"AVENUE| work + space" was a realization of a co-working space proposed by CJ Studio with a new spatial strategy. A traditional office is a private field where all activities visitors and employees engaged are governed by one centralized body. On the contrary, a micro-enterprise office's ownership is virtual and shared by all the collective members. Not integrated under one employer, activities are thus more dynamic and space more public. A "Micro-City" thus became an initial concept for designing the co-working space. Office rooms were treated as city blocks, and the public space was designed from an urban perspective.
Through a series of public spaces acting like urban squares in interior scale, a hierarchical space was provided. In addition to this characteristic, the layout also referred to a mechanism regulating not only the admission for entering the restricted area but also the dispersal of people in the office. These urban squares in a series are headed by an underground semi-outdoor space where people could rest during lunch time or hold various outdoor activities connecting to the urban pulses. The second urban square is the front foyer. It is an external pivot point, leading to leased space for temporary exhibition or conference, and a meeting place before entering the restricted area. The third comes to the internal lobby, a space between individual office clusters and sharing services. It is flooded with natural lights from the top sky window, and furnished with a streamlined ceiling, public furniture and green plants in such a way that it becomes a point for various social encountering and an emblem of the place spirit shared by all the members. Meanwhile, there still exist some spots that are easily accessible, and multi-purposed to exemplify a trend of "working out of office". People become more innovative and concentrative by shifting appropriately to an alternative environment. Sharing the common costs, disparate office units build up non-standard, crossing-boundary cooperation through office publicities.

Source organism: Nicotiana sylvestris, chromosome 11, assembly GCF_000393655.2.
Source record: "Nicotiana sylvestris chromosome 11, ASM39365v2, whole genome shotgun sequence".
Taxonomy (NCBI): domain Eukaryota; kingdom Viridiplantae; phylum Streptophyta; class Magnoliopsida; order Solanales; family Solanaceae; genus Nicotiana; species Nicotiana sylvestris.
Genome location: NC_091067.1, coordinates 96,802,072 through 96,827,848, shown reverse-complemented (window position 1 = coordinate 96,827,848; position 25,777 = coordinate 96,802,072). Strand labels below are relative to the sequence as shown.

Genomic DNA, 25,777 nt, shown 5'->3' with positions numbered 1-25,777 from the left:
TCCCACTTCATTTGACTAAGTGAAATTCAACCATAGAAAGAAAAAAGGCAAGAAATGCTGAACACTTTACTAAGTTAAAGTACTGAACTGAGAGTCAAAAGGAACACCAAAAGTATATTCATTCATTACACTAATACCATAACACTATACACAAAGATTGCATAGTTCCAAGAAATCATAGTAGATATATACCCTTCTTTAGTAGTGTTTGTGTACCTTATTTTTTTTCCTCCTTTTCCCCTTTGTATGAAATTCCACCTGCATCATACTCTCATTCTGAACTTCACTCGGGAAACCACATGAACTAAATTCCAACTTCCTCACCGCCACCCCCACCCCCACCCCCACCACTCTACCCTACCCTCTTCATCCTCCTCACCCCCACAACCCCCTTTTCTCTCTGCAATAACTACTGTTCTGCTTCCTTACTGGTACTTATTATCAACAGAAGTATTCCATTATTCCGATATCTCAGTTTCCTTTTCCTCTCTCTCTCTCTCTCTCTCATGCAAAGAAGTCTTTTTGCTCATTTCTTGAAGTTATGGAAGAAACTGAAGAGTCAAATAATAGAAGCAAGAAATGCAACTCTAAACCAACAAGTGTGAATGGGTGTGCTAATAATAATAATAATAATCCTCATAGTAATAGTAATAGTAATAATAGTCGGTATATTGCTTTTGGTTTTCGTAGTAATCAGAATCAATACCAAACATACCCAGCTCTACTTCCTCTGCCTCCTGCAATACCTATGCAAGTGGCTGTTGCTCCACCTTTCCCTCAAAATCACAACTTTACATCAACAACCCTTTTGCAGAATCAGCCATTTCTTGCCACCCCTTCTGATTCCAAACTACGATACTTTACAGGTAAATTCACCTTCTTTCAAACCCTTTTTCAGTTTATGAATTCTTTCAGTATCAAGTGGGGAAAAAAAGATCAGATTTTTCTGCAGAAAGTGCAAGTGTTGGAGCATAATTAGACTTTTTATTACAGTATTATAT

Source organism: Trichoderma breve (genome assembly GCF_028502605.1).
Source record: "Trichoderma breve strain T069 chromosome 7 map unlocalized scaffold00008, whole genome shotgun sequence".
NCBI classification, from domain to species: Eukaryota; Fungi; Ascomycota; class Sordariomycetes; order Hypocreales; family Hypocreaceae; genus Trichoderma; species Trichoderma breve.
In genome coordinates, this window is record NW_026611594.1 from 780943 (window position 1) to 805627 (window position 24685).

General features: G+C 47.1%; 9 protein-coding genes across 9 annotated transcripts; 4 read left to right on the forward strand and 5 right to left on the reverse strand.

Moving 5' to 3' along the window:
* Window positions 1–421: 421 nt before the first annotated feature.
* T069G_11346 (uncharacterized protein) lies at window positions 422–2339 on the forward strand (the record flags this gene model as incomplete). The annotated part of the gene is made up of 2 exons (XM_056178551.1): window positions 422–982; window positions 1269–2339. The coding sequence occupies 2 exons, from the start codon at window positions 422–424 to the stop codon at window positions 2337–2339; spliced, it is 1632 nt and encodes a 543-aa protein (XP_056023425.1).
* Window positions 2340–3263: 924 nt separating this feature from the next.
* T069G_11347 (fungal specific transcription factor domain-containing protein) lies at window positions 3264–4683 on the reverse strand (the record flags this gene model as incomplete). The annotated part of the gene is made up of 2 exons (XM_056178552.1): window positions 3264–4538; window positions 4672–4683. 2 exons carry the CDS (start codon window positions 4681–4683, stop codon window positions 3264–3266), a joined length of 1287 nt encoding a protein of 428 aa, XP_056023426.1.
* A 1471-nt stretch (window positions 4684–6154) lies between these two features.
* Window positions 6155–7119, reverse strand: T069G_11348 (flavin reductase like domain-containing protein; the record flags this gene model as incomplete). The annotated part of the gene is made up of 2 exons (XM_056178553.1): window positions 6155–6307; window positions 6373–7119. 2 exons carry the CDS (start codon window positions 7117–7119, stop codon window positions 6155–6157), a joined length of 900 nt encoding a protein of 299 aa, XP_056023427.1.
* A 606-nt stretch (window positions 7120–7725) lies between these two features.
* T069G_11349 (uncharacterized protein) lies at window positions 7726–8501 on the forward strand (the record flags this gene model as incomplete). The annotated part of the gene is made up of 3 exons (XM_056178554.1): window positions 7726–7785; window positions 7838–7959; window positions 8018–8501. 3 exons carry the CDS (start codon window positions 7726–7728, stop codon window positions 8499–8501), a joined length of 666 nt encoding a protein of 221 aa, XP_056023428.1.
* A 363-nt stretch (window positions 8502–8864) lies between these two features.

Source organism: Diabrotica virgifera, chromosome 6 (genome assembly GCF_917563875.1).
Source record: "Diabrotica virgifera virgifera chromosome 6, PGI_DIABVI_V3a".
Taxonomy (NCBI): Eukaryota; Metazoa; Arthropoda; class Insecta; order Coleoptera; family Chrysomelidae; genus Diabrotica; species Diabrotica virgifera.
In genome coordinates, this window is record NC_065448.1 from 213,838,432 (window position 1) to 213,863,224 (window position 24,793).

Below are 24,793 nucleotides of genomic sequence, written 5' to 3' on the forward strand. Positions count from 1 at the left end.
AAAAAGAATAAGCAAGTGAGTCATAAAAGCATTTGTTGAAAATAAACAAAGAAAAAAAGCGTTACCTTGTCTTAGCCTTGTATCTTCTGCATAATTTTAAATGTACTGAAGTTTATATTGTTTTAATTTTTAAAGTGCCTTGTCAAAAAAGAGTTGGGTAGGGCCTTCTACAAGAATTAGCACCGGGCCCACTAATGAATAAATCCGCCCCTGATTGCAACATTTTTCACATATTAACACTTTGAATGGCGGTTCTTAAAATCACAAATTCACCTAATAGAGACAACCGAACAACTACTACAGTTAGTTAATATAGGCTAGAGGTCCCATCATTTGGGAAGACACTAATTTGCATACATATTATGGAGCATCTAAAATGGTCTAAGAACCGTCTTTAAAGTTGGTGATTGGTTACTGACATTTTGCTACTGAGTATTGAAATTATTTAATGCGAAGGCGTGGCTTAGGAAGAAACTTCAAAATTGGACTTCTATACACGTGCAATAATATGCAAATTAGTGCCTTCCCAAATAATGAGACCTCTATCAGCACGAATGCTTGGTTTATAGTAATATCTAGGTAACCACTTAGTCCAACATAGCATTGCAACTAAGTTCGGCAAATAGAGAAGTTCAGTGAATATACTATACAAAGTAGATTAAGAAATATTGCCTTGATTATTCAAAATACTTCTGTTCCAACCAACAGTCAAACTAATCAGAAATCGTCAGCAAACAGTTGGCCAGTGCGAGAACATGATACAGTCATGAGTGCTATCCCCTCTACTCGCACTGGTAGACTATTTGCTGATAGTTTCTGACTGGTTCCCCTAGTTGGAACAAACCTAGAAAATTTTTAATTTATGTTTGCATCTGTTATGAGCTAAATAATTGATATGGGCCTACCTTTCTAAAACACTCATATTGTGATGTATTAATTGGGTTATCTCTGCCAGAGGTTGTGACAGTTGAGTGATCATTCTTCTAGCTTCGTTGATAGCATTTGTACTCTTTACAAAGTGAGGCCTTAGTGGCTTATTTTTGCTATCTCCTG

A gigantic number of office units aggregated to form such a urban-like context that it referred to issues like array and accessibility. Interpreted as "Urban Corridors", office units were organized in a pattern similar to series of row houses. Moreover, arranged in circular loops to prevent dead ends, each unit's entry was not confined to a specific route. However, repetitive in great numbers, homogeneous office units might create a sense of disorientation. To improve distinguishable identities, "Urban Nodes" were introduced into office blocks. First, each block was assigned with a specific color to distinguish from the others. Second, suitable number of wooden sculpture-like public booths were inserted into blocks like nodes to improve orientation. Every two of the booths were never the same, each of which was equipped with furniture for public usage. Every booth was a spot where people could do the office work alternatively or rest during the break
Black, white and grey were adopted as the basic tone for the color scheme. Sky blue was picked to strengthen a freedom perception. Cold and pure material like cement, metal were chosen to contrast with tactile sensation of wood and organic texture of marble. Eventually, material combination continuously reorganizes its relationship along its path and evokes new perception intermittently.